Jeneary Comments About New Speaker Pat Grassley
DES MOINES, Iowa (AP) – Iowa House Republicans have chosen Rep. Pat Grassley to head their leadership teams as Speaker-Select of the Iowa House.
The grandson of U.S. Sen. Charles Grassley was chosen by the GOP House caucus on Monday. He takes over as speaker after a vote of the full House in January. State Representative Dr. Tom Jeneary of Le Mars believes Grassley will serve as a good speaker.
Grassley has served as the Appropriations Committee chairman which oversees the state’s budget. Jeneary says Pat Grassley hasn’t given any indication as of yet to his priority issues.
Current Speaker Linda Upmeyer announced last week she would step down as speaker but serve the remainder of her current House term through the end of 2020.
Grassley, a 36-year old farmer from New Hartford was first elected to the House in 2006. He operates a family farm with his father and grandfather, who also served in the Iowa House from 1959 to 1975.
Rep. Matt Windschitl of Missouri Valley was chosen majority leader and Rep. John Wills of Spirit Lake was selected as the new speaker pro tem.
10 Year Old ATV Fatal Victim Now Identified
(Sioux City) — The ten year old victim of the fatal ATV accident has now been identified. Woodbury County authorities say the victim was Bryce Clausen of Lawton. The crash and fatal injuries occurred when the victim was operating an ATV on private property and rolled the vehicle.
Iowa State Patrol Investigates Fatal UTV Accident In O’Brien County
(Sheldon) — The Iowa State Patrol and O’Brien County Sheriff’s Office is investigating a fatal traffic accident that happened on Sunday afternoon at approximately 5:20 p.m. According to the traffic accident report, 61 year old Jerome Schueller of Primghar died as a result of the collision of two vehicles meeting at an intersection. Schueller was driving a Polaris UTV and heading westbound on 380th Street, and the driver of the second vehicle, 40 year old Joshua Mahler of Sutherland was heading northbound on Roosevelt Avenue.
Waterloo Officials Approve Measure Telling Businesses To Not Ask Questions About Past Criminal Record For New Hires
WATERLOO, Iowa (AP) – Officials in Waterloo have approved a measure banning the city and many businesses from asking about applicants’ criminal records in early stages of the hiring process.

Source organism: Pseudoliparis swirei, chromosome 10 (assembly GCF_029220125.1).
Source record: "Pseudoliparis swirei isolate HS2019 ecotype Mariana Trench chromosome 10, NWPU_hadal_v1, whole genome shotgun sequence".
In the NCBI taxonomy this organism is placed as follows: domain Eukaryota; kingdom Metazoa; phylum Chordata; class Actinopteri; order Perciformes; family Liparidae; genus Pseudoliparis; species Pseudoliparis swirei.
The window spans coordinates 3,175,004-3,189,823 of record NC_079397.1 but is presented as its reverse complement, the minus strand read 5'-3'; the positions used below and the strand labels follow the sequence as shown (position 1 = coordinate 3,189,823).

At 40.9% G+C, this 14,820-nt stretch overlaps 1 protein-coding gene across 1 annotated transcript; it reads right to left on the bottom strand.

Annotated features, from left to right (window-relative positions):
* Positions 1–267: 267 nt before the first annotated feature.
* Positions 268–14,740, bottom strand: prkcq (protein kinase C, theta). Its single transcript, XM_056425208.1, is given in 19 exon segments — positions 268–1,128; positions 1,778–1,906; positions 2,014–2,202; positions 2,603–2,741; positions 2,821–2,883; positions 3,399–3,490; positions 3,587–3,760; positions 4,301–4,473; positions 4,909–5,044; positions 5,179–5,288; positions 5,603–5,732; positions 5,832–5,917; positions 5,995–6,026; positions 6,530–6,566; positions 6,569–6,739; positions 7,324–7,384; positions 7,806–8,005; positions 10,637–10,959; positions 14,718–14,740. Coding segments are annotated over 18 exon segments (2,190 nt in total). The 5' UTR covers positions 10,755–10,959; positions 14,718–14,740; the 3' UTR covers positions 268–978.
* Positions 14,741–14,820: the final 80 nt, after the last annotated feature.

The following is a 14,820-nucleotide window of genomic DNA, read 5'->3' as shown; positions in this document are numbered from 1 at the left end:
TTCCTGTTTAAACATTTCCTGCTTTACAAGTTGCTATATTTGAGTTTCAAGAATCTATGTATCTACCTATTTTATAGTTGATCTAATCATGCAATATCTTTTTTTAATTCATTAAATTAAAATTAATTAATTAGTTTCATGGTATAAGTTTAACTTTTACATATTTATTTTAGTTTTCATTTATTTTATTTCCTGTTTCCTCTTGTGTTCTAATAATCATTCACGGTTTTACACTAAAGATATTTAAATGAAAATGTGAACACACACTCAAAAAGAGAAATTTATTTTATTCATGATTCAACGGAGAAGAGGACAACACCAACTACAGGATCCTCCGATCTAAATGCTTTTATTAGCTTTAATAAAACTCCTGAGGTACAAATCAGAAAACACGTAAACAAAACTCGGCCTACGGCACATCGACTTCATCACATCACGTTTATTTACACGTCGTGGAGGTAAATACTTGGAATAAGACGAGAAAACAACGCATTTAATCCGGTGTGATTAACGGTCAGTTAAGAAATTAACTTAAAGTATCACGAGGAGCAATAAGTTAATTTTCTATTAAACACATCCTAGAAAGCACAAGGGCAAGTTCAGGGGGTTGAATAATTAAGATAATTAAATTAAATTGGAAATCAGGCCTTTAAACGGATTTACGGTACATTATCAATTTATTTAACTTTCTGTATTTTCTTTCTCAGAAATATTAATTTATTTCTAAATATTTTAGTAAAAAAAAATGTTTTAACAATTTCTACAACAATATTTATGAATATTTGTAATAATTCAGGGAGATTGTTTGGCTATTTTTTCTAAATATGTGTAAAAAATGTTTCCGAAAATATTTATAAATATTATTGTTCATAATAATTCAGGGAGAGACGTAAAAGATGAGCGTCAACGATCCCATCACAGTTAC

The Waterloo-Cedar Falls Courier reports the City Council on Monday night approved a so-called “ban-the-box” ordinance. It doesn’t let employers ask about an applicant’s criminal history until after making a conditional job offer.
The measure is intended to ensure people with criminal convictions get a fair chance of getting jobs.
Similar measures have been passed around the country, but Waterloo is the first city in Iowa to approve such an ordinance.
The measure applies to business with at least 15 employees and the city government.
It will be several weeks before the measure takes effect, and the
council is scheduled to discuss minor changes later this month.
Iowa Man Is Sentenced To Prison For Killing Two People During Auto Accident
OMAHA, Neb. (AP) – A Nebraska judge has imprisoned an Iowa man for a crash in north Omaha that killed two other Iowa men. The Omaha World-Herald reports that 29-year-old Tony Kenkel, of Earling, Iowa, was sentenced Monday in Omaha to 19 years. Authorities say Kenkel was driving drunk on Oct. 13 last year when his pickup truck struck a car containing Joseph Daniels and Thomas Greise, who were fatally injured. Both were 21 and lived in Council Bluffs, Iowa.
Wrongful Convicted Inmate Asks College Students To Help
CEDAR RAPIDS, Iowa (AP) – A man who spent more than 25 years in prison for an Iowa murder that he didn’t commit is urging college students to help inmates who may be innocent.
Terry Harrington spoke to Coe College students Tuesday, recounting how he was wrongly convicted in the 1977 shooting death of a Council Bluffs security guard when he was a teenager.
Harrington had exhausted his appeals and was serving a life sentence at the Iowa State Penitentiary when he met a prison barber who believed in his innocence.
The barber obtained Council Bluffs police records that revealed
authorities had withheld evidence showing that another man had been a strong suspect but was ignored. Witnesses who had implicated Harrington recanted, saying they’d been coerced. The Iowa Supreme Court overturned Harrington’s conviction in 2003.